Obesity: Interaction Between Public Health and Primary Care

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“It’s so cold outside now. I think about vegetables when I shop, but for the same price I can buy one piece of broccoli or a huge bag of frozen fries. The fries keep me feeling fuller and warm for longer.”

We were discussing Tom’s* weight and how it might be affecting his health and lower back pain. Tom was a man in his 20s living with obesity. He was surviving on government benefits and living in public housing. There were many obstacles for him living the full and healthy life he had once imagined.

Obesity is a condition progressively affecting more people across the globe. In Australia, approximately 30% of the population have obesity, ranking in the highest three countries of the OECD. Obesity disproportionately affects poor people, indigenous people and those living in rural areas.

Dr Sandro Demaio (World Health Organisation), is working to end non-communicable diseases by focusing on the food environment. He has pointed out that if we had a class of 30 children and one was having trouble with their work, we would focus our energy on the child. But if 20 were having trouble, we would look at the teaching and school environment. With 60% of the population either overweight or living with obesity, why aren’t we looking at possible public health solutions?

Every time I talk to a patient about their nutrition, whether that be to improve their mood, weight or pain, I feel like I am asking them to push an overloaded wheelbarrow up a very steep hill, all by themselves. There is little in our community environment that supports healthy nutrition, especially for those living in poverty.

Dr Sean Lucan has studied the food environment in American cities and found an oversupply of unhealthy food choices in lower socioeconomic areas. Finding healthy food in these environments is difficult.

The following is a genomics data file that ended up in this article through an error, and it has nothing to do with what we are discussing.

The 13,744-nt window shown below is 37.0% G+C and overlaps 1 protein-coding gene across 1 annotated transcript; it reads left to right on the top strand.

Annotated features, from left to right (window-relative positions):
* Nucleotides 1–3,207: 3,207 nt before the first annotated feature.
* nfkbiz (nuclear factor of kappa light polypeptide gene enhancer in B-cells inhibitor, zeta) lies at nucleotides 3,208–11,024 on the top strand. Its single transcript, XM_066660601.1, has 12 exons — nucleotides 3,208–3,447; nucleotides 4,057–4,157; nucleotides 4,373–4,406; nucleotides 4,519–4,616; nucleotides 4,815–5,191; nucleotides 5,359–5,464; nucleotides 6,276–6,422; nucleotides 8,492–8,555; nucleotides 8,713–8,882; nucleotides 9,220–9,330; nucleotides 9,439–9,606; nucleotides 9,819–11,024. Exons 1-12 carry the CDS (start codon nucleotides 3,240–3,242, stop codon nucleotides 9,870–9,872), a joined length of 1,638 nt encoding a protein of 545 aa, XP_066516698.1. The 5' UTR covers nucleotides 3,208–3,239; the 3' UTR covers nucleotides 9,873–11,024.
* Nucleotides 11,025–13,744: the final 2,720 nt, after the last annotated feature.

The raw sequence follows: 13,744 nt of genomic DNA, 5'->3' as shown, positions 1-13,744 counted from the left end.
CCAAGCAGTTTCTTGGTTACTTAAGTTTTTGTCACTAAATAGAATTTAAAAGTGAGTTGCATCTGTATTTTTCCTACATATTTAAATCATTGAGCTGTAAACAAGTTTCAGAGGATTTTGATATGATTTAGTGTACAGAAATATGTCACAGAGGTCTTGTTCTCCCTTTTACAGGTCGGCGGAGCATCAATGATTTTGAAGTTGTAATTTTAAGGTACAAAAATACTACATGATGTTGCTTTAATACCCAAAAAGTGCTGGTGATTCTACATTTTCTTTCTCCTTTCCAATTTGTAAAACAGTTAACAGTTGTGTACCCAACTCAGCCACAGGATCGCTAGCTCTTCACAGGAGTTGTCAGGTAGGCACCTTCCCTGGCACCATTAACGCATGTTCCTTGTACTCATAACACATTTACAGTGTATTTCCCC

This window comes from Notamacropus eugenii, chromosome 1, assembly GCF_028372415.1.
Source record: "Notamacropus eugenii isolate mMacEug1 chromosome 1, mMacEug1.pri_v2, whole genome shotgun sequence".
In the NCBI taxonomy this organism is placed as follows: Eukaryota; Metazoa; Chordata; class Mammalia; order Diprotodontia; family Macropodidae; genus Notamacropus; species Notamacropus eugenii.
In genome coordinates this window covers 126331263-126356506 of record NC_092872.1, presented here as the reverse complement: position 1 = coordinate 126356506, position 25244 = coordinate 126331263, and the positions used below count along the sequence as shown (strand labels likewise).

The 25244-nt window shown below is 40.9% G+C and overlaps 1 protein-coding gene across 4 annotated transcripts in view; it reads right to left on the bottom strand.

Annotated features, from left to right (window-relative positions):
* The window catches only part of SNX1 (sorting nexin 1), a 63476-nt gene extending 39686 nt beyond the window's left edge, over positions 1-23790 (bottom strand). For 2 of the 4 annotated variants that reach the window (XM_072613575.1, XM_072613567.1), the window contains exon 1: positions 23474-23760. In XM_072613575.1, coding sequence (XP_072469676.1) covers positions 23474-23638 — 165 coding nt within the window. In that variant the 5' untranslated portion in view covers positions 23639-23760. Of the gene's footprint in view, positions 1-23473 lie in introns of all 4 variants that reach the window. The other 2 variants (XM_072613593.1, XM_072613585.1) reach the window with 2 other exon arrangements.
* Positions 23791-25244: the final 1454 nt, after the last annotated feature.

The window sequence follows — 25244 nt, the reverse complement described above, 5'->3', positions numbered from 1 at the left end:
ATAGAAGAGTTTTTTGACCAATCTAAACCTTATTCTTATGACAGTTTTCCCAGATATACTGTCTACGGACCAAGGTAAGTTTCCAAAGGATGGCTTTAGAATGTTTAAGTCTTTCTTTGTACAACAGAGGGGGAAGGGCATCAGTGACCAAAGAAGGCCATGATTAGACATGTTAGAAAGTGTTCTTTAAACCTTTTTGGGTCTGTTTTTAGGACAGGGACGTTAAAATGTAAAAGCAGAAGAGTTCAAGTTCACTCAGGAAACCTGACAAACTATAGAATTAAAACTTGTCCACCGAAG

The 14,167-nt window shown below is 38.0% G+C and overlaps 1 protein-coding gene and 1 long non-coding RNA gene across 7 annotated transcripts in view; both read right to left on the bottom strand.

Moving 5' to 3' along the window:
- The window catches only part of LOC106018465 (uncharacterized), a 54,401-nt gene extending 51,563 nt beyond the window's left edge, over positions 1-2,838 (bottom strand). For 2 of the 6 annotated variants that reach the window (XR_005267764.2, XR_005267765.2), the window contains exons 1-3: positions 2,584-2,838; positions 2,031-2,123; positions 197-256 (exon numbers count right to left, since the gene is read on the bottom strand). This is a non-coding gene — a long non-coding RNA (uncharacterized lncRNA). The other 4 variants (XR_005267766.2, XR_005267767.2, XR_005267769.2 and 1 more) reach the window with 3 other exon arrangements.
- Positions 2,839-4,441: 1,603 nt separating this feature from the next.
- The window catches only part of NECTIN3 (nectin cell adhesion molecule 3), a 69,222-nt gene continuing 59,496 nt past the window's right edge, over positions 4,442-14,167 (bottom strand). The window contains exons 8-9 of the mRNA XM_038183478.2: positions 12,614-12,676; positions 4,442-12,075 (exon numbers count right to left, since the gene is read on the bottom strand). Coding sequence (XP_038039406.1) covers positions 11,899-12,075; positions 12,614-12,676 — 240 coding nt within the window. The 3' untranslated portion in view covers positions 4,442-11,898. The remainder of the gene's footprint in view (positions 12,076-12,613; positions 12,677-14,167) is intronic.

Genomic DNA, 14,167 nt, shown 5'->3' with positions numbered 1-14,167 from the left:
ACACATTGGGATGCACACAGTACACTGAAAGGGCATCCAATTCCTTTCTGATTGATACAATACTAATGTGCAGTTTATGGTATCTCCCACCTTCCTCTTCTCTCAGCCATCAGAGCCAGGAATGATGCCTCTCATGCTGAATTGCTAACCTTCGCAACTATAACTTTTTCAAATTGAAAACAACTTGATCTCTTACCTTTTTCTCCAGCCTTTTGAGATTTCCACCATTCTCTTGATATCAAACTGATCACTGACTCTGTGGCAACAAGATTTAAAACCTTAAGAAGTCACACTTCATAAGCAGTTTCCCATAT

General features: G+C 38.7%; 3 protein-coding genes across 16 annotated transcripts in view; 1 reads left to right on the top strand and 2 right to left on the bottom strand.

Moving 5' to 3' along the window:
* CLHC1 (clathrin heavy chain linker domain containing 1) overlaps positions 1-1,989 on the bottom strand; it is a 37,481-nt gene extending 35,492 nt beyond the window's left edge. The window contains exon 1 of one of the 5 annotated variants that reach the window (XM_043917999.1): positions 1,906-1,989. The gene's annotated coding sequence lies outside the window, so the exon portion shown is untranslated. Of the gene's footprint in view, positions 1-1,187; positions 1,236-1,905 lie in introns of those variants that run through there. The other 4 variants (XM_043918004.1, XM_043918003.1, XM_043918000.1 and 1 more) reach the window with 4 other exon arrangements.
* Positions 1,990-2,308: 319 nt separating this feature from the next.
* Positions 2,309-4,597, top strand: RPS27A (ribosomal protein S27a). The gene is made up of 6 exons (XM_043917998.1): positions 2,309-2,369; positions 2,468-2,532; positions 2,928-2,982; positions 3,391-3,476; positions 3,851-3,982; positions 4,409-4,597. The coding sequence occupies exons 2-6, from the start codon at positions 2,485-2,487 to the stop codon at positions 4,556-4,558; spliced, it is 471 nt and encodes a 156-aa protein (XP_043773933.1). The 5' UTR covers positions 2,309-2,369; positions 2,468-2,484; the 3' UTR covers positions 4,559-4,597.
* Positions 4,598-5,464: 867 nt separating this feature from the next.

Family doctors can move beyond the “education” of individuals to improve nutrition choices. Education by itself will only work for the motivated patient, who has the personal ability and resources for change, who also lives in an environment that supports this change.

There is a great social movement for improved nutrition with various labels and evidence base. However most of these movements are aimed at the middle classes and wealthy, those with personal resource for change. As family doctors we are in a powerful position to advocate for our patients who do not live in environments that support healthy nutrition.

The starkest Australian example would be the food access for Indigenous people living in rural and remote areas. Indigenous people have the worst outcomes for health in my country affected by years of colonization and mistreatment. Rural stores generally have very high prices fresh food, processed foods that have a longer shelf life and ease of transport are the most available and affordable. Projects now exist to improve the access to healthy foods. Solely educating people about healthy nutrition is useless if there is none available.

Family doctors know their patients and their communities. We see the most marginalized and can advocate for changes that will assist them. We also witness any unintended impacts of public health policies on the health of individuals. It would be a travesty if improvements in the food environment only benefited the affluent, and this expanded the health disparities in our communities. We mustn’t lose sight of the those living with the worst health outcomes.

I could not argue with my patient Tom’s logic. Hot fries are more satisfying on a cold winter night than a steamed piece of broccoli. We now work together on the “hole” that the fries are filling in Tom’s life during his consultation. In my community I will advocate for food environment changes that will support healthy food choices when Tom is ready to move in that direction.


Written for North American Primary Care Research Group (NAPCRG) Blog Competition; first prize winner in 2017.

*patient name and details changed for anonymity

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